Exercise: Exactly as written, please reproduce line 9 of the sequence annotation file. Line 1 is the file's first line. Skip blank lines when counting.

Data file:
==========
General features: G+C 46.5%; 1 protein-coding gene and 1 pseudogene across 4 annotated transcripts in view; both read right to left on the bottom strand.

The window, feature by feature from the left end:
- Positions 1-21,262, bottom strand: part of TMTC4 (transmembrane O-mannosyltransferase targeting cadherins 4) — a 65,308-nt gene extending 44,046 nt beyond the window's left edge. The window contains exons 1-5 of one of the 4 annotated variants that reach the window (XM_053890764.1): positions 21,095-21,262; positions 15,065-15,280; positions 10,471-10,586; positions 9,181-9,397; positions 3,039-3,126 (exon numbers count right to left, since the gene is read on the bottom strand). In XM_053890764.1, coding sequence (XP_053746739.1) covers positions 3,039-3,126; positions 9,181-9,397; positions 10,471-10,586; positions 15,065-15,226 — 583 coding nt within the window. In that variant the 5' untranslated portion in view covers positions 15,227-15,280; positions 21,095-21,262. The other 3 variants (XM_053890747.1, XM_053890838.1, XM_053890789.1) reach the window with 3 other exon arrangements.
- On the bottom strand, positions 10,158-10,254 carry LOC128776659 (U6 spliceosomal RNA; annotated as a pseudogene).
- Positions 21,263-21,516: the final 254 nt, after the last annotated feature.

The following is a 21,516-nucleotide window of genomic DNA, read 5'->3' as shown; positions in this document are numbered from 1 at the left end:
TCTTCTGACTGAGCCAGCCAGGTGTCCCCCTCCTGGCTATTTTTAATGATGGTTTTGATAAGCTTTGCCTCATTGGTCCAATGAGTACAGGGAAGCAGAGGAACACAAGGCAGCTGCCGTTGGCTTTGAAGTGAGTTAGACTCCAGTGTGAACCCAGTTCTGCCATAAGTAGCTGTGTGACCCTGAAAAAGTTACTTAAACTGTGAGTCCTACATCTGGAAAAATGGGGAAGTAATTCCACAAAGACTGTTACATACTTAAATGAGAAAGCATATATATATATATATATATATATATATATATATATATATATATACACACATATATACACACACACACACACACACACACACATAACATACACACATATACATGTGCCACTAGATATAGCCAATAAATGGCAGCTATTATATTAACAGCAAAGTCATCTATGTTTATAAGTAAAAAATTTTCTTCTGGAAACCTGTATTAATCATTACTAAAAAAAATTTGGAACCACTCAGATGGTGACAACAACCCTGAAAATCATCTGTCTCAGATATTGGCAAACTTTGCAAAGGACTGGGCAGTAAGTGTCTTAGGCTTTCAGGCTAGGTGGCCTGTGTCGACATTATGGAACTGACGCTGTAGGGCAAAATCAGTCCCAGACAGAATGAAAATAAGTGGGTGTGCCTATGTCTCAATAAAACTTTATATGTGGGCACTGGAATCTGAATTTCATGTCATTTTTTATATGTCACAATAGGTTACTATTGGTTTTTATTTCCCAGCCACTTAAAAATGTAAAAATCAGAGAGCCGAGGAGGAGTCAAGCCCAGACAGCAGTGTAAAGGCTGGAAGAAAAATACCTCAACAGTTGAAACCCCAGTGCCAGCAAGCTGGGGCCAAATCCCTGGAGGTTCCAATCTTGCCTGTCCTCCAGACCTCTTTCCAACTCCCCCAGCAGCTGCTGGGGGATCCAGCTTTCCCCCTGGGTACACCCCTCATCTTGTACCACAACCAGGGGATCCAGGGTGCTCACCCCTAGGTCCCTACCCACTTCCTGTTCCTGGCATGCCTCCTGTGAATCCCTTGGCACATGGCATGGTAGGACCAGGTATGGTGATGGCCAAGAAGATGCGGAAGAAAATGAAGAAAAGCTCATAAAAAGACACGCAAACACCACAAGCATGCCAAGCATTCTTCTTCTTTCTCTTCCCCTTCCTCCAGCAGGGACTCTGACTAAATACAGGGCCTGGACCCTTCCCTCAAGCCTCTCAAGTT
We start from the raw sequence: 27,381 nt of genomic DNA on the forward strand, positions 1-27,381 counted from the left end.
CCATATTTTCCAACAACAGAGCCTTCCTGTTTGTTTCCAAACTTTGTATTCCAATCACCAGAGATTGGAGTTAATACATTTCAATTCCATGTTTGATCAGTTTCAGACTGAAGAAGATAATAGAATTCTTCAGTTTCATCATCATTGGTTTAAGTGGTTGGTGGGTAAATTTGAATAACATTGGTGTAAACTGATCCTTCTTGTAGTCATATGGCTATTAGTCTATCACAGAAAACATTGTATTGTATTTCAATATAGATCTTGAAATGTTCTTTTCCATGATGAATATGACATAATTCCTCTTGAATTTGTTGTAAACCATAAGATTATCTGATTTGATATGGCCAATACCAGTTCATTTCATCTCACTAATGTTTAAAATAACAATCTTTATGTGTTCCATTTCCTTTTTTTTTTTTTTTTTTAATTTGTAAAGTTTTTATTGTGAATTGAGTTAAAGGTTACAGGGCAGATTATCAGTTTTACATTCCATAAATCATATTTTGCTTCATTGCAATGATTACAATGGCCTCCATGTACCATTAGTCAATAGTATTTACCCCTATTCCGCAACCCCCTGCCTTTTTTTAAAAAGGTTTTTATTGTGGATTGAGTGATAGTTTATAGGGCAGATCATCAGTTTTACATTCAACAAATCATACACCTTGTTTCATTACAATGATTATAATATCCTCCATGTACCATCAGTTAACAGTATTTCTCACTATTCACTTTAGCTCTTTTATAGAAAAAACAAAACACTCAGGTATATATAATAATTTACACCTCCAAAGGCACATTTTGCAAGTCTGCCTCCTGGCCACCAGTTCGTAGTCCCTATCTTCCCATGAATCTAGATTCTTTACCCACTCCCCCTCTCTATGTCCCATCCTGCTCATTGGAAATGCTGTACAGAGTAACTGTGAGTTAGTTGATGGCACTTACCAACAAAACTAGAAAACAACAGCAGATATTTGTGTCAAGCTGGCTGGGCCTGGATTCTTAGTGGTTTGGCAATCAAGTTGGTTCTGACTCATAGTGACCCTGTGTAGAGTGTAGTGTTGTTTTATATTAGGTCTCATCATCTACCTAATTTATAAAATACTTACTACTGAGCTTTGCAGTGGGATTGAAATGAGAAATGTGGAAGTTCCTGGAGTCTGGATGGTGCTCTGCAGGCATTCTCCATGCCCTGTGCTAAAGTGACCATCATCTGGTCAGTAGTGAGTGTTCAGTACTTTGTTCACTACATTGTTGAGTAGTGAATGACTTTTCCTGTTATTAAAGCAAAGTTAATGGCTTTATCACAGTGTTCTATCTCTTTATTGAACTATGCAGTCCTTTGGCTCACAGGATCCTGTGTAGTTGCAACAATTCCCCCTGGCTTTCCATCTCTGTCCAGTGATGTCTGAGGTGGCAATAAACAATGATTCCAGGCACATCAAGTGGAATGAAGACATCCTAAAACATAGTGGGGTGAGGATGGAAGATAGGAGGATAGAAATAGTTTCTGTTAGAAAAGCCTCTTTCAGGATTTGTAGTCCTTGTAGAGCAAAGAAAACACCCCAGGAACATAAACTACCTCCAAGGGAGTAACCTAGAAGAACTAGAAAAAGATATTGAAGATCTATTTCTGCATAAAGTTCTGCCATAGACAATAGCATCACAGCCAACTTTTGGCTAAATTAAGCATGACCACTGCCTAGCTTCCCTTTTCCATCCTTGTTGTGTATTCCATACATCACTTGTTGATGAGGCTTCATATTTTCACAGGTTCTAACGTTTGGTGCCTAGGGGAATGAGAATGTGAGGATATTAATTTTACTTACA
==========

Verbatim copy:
CCATATTTTCCAACAACAGAGCCTTCCTGTTTGTTTCCAAACTTTGTATTCCAATCACCAGAGATTGGAGTTAATACATTTCAATTCCATGTTTGATCAGTTTCAGACTGAAGAAGATAATAGAATTCTTCAGTTTCATCATCATTGGTTTAAGTGGTTGGTGGGTAAATTTGAATAACATTGGTGTAAACTGATCCTTCTTGTAGTCATATGGCTATTAGTCTATCACAGAAAACATTGTATTGTATTTCAATATAGATCTTGAAATGTTCTTTTCCATGATGAATATGACATAATTCCTCTTGAATTTGTTGTAAACCATAAGATTATCTGATTTGATATGGCCAATACCAGTTCATTTCATCTCACTAATGTTTAAAATAACAATCTTTATGTGTTCCATTTCCTTTTTTTTTTTTTTTTTTAATTTGTAAAGTTTTTATTGTGAATTGAGTTAAAGGTTACAGGGCAGATTATCAGTTTTACATTCCATAAATCATATTTTGCTTCATTGCAATGATTACAATGGCCTCCATGTACCATTAGTCAATAGTATTTACCCCTATTCCGCAACCCCCTGCCTTTTTTTAAAAAGGTTTTTATTGTGGATTGAGTGATAGTTTATAGGGCAGATCATCAGTTTTACATTCAACAAATCATACACCTTGTTTCATTACAATGATTATAATATCCTCCATGTACCATCAGTTAACAGTATTTCTCACTATTCACTTTAGCTCTTTTATAGAAAAAACAAAACACTCAGGTATATATAATAATTTACACCTCCAAAGGCACATTTTGCAAGTCTGCCTCCTGGCCACCAGTTCGTAGTCCCTATCTTCCCATGAATCTAGATTCTTTACCCACTCCCCCTCTCTATGTCCCATCCTGCTCATTGGAAATGCTGTACAGAGTAACTGTGAGTTAGTTGATGGCACTTACCAACAAAACTAGAAAACAACAGCAGATATTTGTGTCAAGCTGGCTGGGCCTGGATTCTTAGTGGTTTGGCAATCAAGTTGGTTCTGACTCATAGTGACCCTGTGTAGAGTGTAGTGTTGTTTTATATTAGGTCTCATCATCTACCTAATTTATAAAATACTTACTACTGAGCTTTGCAGTGGGATTGAAATGAGAAATGTGGAAGTTCCTGGAGTCTGGATGGTGCTCTGCAGGCATTCTCCATGCCCTGTGCTAAAGTGACCATCATCTGGTCAGTAGTGAGTGTTCAGTACTTTGTTCACTACATTGTTGAGTAGTGAATGACTTTTCCTGTTATTAAAGCAAAGTTAATGGCTTTATCACAGTGTTCTATCTCTTTATTGAACTATGCAGTCCTTTGGCTCACAGGATCCTGTGTAGTTGCAACAATTCCCCCTGGCTTTCCATCTCTGTCCAGTGATGTCTGAGGTGGCAATAAACAATGATTCCAGGCACATCAAGTGGAATGAAGACATCCTAAAACATAGTGGGGTGAGGATGGAAGATAGGAGGATAGAAATAGTTTCTGTTAGAAAAGCCTCTTTCAGGATTTGTAGTCCTTGTAGAGCAAAGAAAACACCCCAGGAACATAAACTACCTCCAAGGGAGTAACCTAGAAGAACTAGAAAAAGATATTGAAGATCTATTTCTGCATAAAGTTCTGCCATAGACAATAGCATCACAGCCAACTTTTGGCTAAATTAAGCATGACCACTGCCTAGCTTCCCTTTTCCATCCTTGTTGTGTATTCCATACATCACTTGTTGATGAGGCTTCATATTTTCACAGGTTCTAACGTTTGGTGCCTAGGGGAATGAGAATGTGAGGATATTAATTTTACTTACA